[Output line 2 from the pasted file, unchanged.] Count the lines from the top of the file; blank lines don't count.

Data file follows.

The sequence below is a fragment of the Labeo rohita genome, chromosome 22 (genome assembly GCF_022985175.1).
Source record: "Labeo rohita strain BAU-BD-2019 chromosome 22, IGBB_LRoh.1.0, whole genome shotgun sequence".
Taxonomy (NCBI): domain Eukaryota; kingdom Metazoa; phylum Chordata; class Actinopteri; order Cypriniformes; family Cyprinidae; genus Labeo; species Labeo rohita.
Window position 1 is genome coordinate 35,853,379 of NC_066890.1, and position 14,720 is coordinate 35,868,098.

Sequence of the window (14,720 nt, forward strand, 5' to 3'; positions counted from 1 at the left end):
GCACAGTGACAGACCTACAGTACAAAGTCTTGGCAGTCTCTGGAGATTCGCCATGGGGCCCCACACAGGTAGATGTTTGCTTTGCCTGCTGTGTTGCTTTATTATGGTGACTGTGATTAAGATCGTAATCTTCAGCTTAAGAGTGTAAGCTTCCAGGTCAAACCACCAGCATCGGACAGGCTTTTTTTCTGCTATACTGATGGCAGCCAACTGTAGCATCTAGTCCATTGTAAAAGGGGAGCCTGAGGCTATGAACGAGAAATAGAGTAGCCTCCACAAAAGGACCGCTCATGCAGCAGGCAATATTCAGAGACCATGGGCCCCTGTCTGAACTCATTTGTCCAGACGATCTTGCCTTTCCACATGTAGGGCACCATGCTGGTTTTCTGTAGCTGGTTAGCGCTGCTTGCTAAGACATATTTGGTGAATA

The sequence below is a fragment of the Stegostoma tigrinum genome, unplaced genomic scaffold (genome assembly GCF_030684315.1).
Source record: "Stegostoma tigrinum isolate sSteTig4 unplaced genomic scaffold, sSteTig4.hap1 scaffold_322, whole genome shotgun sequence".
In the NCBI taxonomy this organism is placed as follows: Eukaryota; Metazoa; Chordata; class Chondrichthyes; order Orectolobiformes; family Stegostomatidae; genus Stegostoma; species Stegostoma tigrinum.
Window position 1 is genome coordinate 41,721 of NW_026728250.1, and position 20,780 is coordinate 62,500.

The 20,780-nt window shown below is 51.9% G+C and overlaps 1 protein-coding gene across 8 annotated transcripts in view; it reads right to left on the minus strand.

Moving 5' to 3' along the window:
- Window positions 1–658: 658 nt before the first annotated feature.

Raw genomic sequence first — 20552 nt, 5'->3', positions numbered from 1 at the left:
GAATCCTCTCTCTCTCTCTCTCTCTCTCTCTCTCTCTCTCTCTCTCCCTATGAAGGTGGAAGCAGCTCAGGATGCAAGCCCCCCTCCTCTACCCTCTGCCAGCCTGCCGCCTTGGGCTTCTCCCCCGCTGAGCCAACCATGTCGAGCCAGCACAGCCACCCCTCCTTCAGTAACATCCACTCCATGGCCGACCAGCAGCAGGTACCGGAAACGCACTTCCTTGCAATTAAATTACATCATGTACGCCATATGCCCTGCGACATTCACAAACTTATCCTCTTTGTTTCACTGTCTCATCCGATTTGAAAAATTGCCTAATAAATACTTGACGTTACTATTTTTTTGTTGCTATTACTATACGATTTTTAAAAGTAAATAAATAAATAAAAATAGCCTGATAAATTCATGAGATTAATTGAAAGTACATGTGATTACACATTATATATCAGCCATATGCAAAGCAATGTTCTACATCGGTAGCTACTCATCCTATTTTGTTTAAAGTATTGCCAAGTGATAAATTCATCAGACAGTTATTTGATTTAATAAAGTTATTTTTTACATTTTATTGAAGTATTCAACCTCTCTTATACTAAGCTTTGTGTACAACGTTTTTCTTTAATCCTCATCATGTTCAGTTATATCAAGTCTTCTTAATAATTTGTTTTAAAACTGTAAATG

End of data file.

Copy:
Source record: "Labeo rohita strain BAU-BD-2019 chromosome 22, IGBB_LRoh.1.0, whole genome shotgun sequence".